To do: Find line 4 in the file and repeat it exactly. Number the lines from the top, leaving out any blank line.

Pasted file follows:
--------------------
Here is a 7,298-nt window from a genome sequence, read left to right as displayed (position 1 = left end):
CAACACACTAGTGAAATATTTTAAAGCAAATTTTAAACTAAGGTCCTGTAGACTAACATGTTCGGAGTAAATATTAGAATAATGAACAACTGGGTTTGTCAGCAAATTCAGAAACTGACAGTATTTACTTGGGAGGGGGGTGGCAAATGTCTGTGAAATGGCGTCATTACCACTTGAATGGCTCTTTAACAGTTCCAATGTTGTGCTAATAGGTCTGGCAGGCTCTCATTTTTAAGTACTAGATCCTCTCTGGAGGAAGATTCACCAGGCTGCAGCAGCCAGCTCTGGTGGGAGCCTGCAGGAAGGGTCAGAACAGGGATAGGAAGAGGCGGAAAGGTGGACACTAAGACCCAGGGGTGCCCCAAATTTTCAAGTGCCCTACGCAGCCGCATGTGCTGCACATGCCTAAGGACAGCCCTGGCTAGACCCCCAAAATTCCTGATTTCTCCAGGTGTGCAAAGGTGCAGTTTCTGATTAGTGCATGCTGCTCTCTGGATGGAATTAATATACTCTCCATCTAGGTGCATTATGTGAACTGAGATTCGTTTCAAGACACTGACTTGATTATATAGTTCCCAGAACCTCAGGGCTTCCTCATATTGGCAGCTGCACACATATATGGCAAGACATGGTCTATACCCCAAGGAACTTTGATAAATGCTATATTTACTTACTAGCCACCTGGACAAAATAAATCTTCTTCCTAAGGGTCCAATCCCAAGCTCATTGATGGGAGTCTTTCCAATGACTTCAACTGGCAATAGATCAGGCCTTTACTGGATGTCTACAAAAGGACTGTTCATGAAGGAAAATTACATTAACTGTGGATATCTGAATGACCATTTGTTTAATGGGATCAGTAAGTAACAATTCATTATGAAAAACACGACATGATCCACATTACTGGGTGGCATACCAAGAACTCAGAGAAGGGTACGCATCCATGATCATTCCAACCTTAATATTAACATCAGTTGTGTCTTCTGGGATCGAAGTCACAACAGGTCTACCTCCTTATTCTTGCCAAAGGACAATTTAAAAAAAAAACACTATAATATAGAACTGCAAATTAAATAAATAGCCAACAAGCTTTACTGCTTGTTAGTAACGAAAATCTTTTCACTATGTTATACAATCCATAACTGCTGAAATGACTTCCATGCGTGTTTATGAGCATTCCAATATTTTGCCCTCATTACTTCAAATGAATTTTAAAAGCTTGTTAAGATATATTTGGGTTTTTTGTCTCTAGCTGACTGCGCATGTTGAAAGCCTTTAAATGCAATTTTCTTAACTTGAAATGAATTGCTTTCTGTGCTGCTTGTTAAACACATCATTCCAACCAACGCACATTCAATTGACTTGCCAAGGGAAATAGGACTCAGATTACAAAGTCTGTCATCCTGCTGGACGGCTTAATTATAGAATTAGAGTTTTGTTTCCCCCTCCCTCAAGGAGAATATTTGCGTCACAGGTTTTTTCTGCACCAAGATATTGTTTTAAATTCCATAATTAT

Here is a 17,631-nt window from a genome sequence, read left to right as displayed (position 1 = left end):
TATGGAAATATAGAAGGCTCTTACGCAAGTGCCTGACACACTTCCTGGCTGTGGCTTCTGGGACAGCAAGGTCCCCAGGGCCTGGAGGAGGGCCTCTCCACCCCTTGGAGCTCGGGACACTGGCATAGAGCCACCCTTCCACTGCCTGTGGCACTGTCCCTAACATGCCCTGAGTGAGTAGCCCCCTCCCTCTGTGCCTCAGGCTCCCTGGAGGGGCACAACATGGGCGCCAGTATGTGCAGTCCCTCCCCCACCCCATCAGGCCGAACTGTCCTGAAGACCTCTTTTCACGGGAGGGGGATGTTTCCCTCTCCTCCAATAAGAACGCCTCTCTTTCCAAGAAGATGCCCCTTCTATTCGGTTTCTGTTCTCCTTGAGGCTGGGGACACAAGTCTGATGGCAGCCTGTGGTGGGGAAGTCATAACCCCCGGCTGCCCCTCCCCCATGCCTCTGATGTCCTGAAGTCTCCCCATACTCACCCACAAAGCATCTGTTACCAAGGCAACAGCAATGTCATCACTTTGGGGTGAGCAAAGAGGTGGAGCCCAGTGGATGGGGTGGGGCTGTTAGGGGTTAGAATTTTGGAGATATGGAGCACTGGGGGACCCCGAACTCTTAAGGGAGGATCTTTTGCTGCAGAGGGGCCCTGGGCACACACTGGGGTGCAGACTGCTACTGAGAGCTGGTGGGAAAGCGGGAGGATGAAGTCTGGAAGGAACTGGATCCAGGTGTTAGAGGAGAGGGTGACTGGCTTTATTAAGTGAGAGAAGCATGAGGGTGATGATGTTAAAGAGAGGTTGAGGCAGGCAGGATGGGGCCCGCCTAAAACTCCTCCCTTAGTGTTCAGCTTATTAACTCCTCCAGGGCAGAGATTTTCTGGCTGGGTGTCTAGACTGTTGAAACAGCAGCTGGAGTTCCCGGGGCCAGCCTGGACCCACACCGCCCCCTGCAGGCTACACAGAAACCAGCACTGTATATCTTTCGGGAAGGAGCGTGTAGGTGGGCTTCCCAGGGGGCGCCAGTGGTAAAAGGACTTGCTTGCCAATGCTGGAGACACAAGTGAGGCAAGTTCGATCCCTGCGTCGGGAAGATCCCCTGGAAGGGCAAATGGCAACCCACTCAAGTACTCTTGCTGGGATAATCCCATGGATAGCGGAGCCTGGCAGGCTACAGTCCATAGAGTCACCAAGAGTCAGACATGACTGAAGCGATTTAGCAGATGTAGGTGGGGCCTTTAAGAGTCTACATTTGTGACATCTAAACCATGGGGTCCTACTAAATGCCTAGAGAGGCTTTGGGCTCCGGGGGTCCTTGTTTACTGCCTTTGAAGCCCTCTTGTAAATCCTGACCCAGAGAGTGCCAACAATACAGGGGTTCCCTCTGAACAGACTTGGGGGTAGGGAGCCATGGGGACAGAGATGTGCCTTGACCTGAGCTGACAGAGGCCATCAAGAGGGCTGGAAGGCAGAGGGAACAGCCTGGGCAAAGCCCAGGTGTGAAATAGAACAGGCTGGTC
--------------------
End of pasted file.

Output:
TATGGAAATATAGAAGGCTCTTACGCAAGTGCCTGACACACTTCCTGGCTGTGGCTTCTGGGACAGCAAGGTCCCCAGGGCCTGGAGGAGGGCCTCTCCACCCCTTGGAGCTCGGGACACTGGCATAGAGCCACCCTTCCACTGCCTGTGGCACTGTCCCTAACATGCCCTGAGTGAGTAGCCCCCTCCCTCTGTGCCTCAGGCTCCCTGGAGGGGCACAACATGGGCGCCAGTATGTGCAGTCCCTCCCCCACCCCATCAGGCCGAACTGTCCTGAAGACCTCTTTTCACGGGAGGGGGATGTTTCCCTCTCCTCCAATAAGAACGCCTCTCTTTCCAAGAAGATGCCCCTTCTATTCGGTTTCTGTTCTCCTTGAGGCTGGGGACACAAGTCTGATGGCAGCCTGTGGTGGGGAAGTCATAACCCCCGGCTGCCCCTCCCCCATGCCTCTGATGTCCTGAAGTCTCCCCATACTCACCCACAAAGCATCTGTTACCAAGGCAACAGCAATGTCATCACTTTGGGGTGAGCAAAGAGGTGGAGCCCAGTGGATGGGGTGGGGCTGTTAGGGGTTAGAATTTTGGAGATATGGAGCACTGGGGGACCCCGAACTCTTAAGGGAGGATCTTTTGCTGCAGAGGGGCCCTGGGCACACACTGGGGTGCAGACTGCTACTGAGAGCTGGTGGGAAAGCGGGAGGATGAAGTCTGGAAGGAACTGGATCCAGGTGTTAGAGGAGAGGGTGACTGGCTTTATTAAGTGAGAGAAGCATGAGGGTGATGATGTTAAAGAGAGGTTGAGGCAGGCAGGATGGGGCCCGCCTAAAACTCCTCCCTTAGTGTTCAGCTTATTAACTCCTCCAGGGCAGAGATTTTCTGGCTGGGTGTCTAGACTGTTGAAACAGCAGCTGGAGTTCCCGGGGCCAGCCTGGACCCACACCGCCCCCTGCAGGCTACACAGAAACCAGCACTGTATATCTTTCGGGAAGGAGCGTGTAGGTGGGCTTCCCAGGGGGCGCCAGTGGTAAAAGGACTTGCTTGCCAATGCTGGAGACACAAGTGAGGCAAGTTCGATCCCTGCGTCGGGAAGATCCCCTGGAAGGGCAAATGGCAACCCACTCAAGTACTCTTGCTGGGATAATCCCATGGATAGCGGAGCCTGGCAGGCTACAGTCCATAGAGTCACCAAGAGTCAGACATGACTGAAGCGATTTAGCAGATGTAGGTGGGGCCTTTAAGAGTCTACATTTGTGACATCTAAACCATGGGGTCCTACTAAATGCCTAGAGAGGCTTTGGGCTCCGGGGGTCCTTGTTTACTGCCTTTGAAGCCCTCTTGTAAATCCTGACCCAGAGAGTGCCAACAATACAGGGGTTCCCTCTGAACAGACTTGGGGGTAGGGAGCCATGGGGACAGAGATGTGCCTTGACCTGAGCTGACAGAGGCCATCAAGAGGGCTGGAAGGCAGAGGGAACAGCCTGGGCAAAGCCCAGGTGTGAAATAGAACAGGCTGGTC